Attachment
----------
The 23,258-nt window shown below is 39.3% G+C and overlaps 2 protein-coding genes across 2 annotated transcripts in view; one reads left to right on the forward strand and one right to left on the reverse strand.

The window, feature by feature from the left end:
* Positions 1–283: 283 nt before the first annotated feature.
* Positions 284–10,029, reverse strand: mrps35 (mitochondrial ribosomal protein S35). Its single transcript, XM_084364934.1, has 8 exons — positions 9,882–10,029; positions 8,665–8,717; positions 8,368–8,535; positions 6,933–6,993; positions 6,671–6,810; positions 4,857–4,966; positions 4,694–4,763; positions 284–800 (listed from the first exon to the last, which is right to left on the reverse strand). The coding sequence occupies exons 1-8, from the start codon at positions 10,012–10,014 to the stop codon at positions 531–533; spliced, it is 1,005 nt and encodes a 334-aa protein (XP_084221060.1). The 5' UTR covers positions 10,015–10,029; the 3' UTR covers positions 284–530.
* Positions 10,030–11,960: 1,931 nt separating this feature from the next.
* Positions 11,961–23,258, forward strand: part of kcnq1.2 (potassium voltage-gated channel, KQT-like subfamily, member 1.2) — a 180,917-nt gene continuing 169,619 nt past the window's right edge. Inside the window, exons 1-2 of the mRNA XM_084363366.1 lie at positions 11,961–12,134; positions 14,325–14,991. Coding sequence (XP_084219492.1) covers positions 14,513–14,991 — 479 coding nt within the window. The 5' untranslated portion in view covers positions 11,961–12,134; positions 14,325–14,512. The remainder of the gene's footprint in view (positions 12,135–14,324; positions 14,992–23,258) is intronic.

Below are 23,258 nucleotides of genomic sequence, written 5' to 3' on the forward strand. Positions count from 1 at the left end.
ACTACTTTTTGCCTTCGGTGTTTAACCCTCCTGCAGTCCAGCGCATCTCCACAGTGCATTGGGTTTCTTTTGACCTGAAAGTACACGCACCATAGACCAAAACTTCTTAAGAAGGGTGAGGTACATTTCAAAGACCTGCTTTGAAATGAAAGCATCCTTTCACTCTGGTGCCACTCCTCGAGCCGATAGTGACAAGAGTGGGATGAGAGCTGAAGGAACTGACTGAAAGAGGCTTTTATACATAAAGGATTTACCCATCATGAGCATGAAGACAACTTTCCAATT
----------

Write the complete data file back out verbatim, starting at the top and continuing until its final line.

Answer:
The 23,258-nt window shown below is 39.3% G+C and overlaps 2 protein-coding genes across 2 annotated transcripts in view; one reads left to right on the forward strand and one right to left on the reverse strand.

The window, feature by feature from the left end:
* Positions 1–283: 283 nt before the first annotated feature.
* Positions 284–10,029, reverse strand: mrps35 (mitochondrial ribosomal protein S35). Its single transcript, XM_084364934.1, has 8 exons — positions 9,882–10,029; positions 8,665–8,717; positions 8,368–8,535; positions 6,933–6,993; positions 6,671–6,810; positions 4,857–4,966; positions 4,694–4,763; positions 284–800 (listed from the first exon to the last, which is right to left on the reverse strand). The coding sequence occupies exons 1-8, from the start codon at positions 10,012–10,014 to the stop codon at positions 531–533; spliced, it is 1,005 nt and encodes a 334-aa protein (XP_084221060.1). The 5' UTR covers positions 10,015–10,029; the 3' UTR covers positions 284–530.
* Positions 10,030–11,960: 1,931 nt separating this feature from the next.
* Positions 11,961–23,258, forward strand: part of kcnq1.2 (potassium voltage-gated channel, KQT-like subfamily, member 1.2) — a 180,917-nt gene continuing 169,619 nt past the window's right edge. Inside the window, exons 1-2 of the mRNA XM_084363366.1 lie at positions 11,961–12,134; positions 14,325–14,991. Coding sequence (XP_084219492.1) covers positions 14,513–14,991 — 479 coding nt within the window. The 5' untranslated portion in view covers positions 11,961–12,134; positions 14,325–14,512. The remainder of the gene's footprint in view (positions 12,135–14,324; positions 14,992–23,258) is intronic.

Below are 23,258 nucleotides of genomic sequence, written 5' to 3' on the forward strand. Positions count from 1 at the left end.
ACTACTTTTTGCCTTCGGTGTTTAACCCTCCTGCAGTCCAGCGCATCTCCACAGTGCATTGGGTTTCTTTTGACCTGAAAGTACACGCACCATAGACCAAAACTTCTTAAGAAGGGTGAGGTACATTTCAAAGACCTGCTTTGAAATGAAAGCATCCTTTCACTCTGGTGCCACTCCTCGAGCCGATAGTGACAAGAGTGGGATGAGAGCTGAAGGAACTGACTGAAAGAGGCTTTTATACATAAAGGATTTACCCATCATGAGCATGAAGACAACTTTCCAATT